September 23 & 24
Indigenous Wisdom: Pathways to Deeper Awareness
. Saturday from 9:30 a.m. to 9 p.m. and Sunday from 12:30 to 3:30 p.m. at Native American Youth & Family Center, 5135 NE Columbia Blvd., Portland. The Workshop is designed to help those among us who value Native ways, particularly as they relate to re-achieving balance and harmony on the planet and in our lives, find pathways for ourselves and our communities. All revenues that exceed expenses will be shared among the Native organizations that are key contributors to the workshop. We are asking attendees who have the means to contribute $100 or more if possible. No one will be turned away for insufficient funds; please give generously as you are able. If you are unable to attend but would like to be supportive, please go to the Pull Together Now website to contribute. If you have questions or suggestions, please contact Barb Jackson,, or (503) 949-7114.

September 30
Jesus Christ: Yesterday, Today, and Forever. 7 p.m. at Trinity Episcopal Cathedral, 147 NW 19th Avenue, Portland. The 65-voice National Lutheran Choir (NLC) will lead a community-wide evening of singing in commemoration of the 500th Anniversary of the Protestant Reformation. This unique program, featuring the NLC, a massed choir of singers from local choirs assembled for this momentous occasion, and the congregation, will celebrate the rich treasury of music--from early hymns to new works--expressing the journey of the Church. Registration is $20 (early bird discounts in July and August!); $10 (under 18 or over 60); go to For more information, contact Myrna Sheie at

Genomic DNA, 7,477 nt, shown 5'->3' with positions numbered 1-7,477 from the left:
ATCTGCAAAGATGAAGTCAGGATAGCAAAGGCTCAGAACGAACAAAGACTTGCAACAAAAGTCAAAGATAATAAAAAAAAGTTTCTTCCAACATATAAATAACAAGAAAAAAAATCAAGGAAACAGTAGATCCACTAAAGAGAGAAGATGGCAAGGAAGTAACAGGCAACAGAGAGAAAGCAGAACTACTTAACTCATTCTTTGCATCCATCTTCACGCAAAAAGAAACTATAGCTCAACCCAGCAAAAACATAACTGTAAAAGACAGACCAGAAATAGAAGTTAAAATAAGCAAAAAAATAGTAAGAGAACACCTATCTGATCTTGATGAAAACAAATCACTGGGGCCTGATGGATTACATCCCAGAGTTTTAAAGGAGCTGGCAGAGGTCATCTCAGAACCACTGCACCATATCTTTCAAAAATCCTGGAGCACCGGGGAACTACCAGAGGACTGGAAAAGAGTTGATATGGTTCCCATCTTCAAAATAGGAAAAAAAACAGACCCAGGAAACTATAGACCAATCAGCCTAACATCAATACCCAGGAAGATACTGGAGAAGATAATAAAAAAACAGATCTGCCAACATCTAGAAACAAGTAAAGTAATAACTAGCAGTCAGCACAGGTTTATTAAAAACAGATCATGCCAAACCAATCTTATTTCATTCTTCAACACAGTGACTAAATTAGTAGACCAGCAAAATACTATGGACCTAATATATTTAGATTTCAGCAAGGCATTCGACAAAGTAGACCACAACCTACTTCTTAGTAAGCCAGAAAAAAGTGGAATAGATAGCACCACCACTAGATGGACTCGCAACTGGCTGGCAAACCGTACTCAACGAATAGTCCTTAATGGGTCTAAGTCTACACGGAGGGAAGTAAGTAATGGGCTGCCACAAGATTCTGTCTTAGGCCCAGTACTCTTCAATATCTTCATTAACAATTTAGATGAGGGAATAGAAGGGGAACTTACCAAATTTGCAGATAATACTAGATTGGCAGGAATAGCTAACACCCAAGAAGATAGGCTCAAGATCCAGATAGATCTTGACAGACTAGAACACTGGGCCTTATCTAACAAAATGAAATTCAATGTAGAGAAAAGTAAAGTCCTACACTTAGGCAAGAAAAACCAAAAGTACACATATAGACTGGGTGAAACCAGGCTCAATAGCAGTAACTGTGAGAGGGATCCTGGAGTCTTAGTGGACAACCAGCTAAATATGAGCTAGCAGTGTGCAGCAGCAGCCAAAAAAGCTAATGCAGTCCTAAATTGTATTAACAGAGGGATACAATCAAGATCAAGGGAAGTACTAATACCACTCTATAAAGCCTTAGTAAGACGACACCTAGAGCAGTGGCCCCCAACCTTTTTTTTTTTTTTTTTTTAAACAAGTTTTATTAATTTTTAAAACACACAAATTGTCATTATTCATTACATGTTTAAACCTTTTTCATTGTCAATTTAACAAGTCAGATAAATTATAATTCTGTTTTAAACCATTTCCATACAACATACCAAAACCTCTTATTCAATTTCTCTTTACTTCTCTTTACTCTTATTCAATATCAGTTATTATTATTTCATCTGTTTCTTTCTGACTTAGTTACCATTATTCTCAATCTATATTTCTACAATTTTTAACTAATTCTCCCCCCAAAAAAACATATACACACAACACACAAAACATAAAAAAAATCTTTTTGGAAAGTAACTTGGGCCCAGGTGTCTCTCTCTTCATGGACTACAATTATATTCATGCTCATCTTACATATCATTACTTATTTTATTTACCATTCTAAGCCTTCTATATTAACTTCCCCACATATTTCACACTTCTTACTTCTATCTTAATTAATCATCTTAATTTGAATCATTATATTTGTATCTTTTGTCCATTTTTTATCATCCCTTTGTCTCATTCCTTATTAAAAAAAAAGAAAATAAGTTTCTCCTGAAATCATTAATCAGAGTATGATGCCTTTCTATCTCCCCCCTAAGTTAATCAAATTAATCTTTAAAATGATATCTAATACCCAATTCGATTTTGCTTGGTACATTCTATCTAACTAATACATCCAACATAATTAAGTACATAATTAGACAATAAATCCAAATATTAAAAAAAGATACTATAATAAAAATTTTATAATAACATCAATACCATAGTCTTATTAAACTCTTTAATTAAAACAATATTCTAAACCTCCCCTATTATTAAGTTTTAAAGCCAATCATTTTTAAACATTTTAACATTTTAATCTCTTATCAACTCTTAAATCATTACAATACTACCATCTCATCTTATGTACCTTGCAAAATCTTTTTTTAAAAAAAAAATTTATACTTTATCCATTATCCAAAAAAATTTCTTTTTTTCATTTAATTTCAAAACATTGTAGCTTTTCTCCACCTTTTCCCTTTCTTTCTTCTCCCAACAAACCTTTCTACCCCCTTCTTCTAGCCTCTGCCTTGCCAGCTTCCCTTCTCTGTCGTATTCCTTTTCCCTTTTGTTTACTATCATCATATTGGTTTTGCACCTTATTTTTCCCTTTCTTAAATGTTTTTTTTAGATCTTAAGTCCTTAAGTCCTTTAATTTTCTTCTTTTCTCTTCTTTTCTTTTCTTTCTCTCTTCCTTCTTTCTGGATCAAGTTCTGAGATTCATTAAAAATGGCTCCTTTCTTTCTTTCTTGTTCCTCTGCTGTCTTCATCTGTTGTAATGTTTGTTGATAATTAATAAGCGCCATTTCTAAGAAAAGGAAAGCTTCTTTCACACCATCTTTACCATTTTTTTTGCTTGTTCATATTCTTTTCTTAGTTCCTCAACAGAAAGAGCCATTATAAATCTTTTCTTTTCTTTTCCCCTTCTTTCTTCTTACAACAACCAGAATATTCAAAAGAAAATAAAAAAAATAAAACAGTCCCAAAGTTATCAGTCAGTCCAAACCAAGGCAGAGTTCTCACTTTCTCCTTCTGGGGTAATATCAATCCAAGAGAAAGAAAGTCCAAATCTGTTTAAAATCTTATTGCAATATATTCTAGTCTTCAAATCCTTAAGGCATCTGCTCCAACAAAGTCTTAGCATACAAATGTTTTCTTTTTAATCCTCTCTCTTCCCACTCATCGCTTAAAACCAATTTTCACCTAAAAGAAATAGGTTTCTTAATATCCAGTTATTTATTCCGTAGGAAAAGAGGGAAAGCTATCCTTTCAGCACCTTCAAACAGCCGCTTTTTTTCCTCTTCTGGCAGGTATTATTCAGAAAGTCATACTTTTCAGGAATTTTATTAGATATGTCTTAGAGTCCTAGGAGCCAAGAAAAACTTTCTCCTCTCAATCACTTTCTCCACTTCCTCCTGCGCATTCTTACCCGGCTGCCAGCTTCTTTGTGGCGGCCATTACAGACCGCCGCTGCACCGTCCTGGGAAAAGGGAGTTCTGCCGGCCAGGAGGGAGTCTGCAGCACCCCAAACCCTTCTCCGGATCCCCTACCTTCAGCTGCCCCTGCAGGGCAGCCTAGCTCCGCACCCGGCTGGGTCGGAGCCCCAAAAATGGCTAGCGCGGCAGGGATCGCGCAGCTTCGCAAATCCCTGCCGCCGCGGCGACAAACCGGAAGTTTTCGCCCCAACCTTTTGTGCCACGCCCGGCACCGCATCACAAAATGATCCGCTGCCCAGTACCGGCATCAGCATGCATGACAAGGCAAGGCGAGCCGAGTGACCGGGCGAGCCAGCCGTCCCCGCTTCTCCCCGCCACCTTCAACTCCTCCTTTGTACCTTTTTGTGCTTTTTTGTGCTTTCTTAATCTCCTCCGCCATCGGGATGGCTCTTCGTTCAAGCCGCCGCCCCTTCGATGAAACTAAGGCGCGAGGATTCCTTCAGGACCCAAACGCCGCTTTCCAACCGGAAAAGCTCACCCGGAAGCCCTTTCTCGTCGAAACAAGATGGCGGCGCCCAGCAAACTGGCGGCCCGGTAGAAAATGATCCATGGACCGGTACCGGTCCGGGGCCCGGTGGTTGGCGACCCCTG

Collins LectureSave the date: November 2
2017 Collins Lecture, "Wounded Earth, Wounded Humanity: God’s Call for Climate Justice." At Trinity Episcopal Cathedral, 147 NW 19th Ave, Portland. We will explore how climate change disproportionately affects the world’s most vulnerable people, triggering the loss of livelihoods, food insecurity, forced migration and poor health. Polluted air and water, weather disasters and drought bring devastation to all, particularly those living in poverty. We will also discuss how fossil fuel production and transportation often impact the marginalized, as seen with the Dakota Access Pipeline in Standing Rock. Guest lecturers will be The Rev. Canon Sally Bingham, president and founder of Interfaith Power & Light (IPL) and canon for the environment in the Episcopal Diocese of California, and The Rev. Dr. Gerald Durley, civil rights leader, climate change activist and retired pastor of the historic Providence Missionary Baptist Church of Atlanta. If your congregation or organization is interested in cosponsoring the event, please download a Sponsorship Agreement. Online registration will open on September 5.